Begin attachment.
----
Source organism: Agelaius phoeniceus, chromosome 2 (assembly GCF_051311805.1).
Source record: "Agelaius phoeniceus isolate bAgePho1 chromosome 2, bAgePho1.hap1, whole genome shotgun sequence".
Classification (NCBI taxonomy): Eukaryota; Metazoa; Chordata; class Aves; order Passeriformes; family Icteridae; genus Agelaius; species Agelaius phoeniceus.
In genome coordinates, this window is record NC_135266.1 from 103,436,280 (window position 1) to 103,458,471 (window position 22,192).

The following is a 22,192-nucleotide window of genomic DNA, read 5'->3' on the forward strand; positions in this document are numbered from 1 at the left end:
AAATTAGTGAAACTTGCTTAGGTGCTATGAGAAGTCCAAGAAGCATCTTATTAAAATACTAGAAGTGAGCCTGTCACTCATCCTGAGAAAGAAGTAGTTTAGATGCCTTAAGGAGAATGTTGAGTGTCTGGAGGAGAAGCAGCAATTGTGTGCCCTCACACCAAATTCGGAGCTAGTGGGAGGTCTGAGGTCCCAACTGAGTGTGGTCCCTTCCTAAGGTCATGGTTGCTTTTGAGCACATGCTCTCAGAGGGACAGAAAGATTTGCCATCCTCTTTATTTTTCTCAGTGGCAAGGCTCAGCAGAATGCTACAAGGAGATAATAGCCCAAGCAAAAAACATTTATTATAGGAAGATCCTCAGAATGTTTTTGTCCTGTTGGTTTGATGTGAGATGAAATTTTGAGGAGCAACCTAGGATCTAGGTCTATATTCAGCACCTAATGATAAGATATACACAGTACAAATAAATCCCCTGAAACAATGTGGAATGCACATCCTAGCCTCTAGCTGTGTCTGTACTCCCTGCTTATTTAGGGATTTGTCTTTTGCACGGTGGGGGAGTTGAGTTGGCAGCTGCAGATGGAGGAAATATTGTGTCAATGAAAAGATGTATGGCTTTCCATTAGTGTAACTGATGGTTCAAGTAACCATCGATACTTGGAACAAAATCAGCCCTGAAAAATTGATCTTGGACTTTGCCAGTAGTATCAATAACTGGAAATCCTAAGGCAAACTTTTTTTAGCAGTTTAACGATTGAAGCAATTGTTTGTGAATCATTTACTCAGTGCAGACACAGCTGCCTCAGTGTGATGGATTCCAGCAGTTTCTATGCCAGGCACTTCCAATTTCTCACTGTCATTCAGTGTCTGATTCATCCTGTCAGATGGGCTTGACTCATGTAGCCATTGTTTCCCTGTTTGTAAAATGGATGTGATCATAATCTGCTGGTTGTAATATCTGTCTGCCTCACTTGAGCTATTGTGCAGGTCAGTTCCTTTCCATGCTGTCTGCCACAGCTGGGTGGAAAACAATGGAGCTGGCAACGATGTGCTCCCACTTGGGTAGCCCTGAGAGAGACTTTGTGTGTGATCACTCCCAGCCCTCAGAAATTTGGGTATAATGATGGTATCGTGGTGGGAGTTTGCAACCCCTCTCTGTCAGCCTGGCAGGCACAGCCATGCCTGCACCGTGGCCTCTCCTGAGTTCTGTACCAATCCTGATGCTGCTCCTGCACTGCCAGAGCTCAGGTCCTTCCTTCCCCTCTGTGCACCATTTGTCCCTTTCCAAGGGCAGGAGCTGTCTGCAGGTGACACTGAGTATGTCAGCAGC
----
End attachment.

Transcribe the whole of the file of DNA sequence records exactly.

Source organism: Agelaius phoeniceus, chromosome 2 (assembly GCF_051311805.1).
Source record: "Agelaius phoeniceus isolate bAgePho1 chromosome 2, bAgePho1.hap1, whole genome shotgun sequence".
Classification (NCBI taxonomy): Eukaryota; Metazoa; Chordata; class Aves; order Passeriformes; family Icteridae; genus Agelaius; species Agelaius phoeniceus.
In genome coordinates, this window is record NC_135266.1 from 103,436,280 (window position 1) to 103,458,471 (window position 22,192).

The following is a 22,192-nucleotide window of genomic DNA, read 5'->3' on the forward strand; positions in this document are numbered from 1 at the left end:
AAATTAGTGAAACTTGCTTAGGTGCTATGAGAAGTCCAAGAAGCATCTTATTAAAATACTAGAAGTGAGCCTGTCACTCATCCTGAGAAAGAAGTAGTTTAGATGCCTTAAGGAGAATGTTGAGTGTCTGGAGGAGAAGCAGCAATTGTGTGCCCTCACACCAAATTCGGAGCTAGTGGGAGGTCTGAGGTCCCAACTGAGTGTGGTCCCTTCCTAAGGTCATGGTTGCTTTTGAGCACATGCTCTCAGAGGGACAGAAAGATTTGCCATCCTCTTTATTTTTCTCAGTGGCAAGGCTCAGCAGAATGCTACAAGGAGATAATAGCCCAAGCAAAAAACATTTATTATAGGAAGATCCTCAGAATGTTTTTGTCCTGTTGGTTTGATGTGAGATGAAATTTTGAGGAGCAACCTAGGATCTAGGTCTATATTCAGCACCTAATGATAAGATATACACAGTACAAATAAATCCCCTGAAACAATGTGGAATGCACATCCTAGCCTCTAGCTGTGTCTGTACTCCCTGCTTATTTAGGGATTTGTCTTTTGCACGGTGGGGGAGTTGAGTTGGCAGCTGCAGATGGAGGAAATATTGTGTCAATGAAAAGATGTATGGCTTTCCATTAGTGTAACTGATGGTTCAAGTAACCATCGATACTTGGAACAAAATCAGCCCTGAAAAATTGATCTTGGACTTTGCCAGTAGTATCAATAACTGGAAATCCTAAGGCAAACTTTTTTTAGCAGTTTAACGATTGAAGCAATTGTTTGTGAATCATTTACTCAGTGCAGACACAGCTGCCTCAGTGTGATGGATTCCAGCAGTTTCTATGCCAGGCACTTCCAATTTCTCACTGTCATTCAGTGTCTGATTCATCCTGTCAGATGGGCTTGACTCATGTAGCCATTGTTTCCCTGTTTGTAAAATGGATGTGATCATAATCTGCTGGTTGTAATATCTGTCTGCCTCACTTGAGCTATTGTGCAGGTCAGTTCCTTTCCATGCTGTCTGCCACAGCTGGGTGGAAAACAATGGAGCTGGCAACGATGTGCTCCCACTTGGGTAGCCCTGAGAGAGACTTTGTGTGTGATCACTCCCAGCCCTCAGAAATTTGGGTATAATGATGGTATCGTGGTGGGAGTTTGCAACCCCTCTCTGTCAGCCTGGCAGGCACAGCCATGCCTGCACCGTGGCCTCTCCTGAGTTCTGTACCAATCCTGATGCTGCTCCTGCACTGCCAGAGCTCAGGTCCTTCCTTCCCCTCTGTGCACCATTTGTCCCTTTCCAAGGGCAGGAGCTGTCTGCAGGTGACACTGAGTATGTCAGCAGC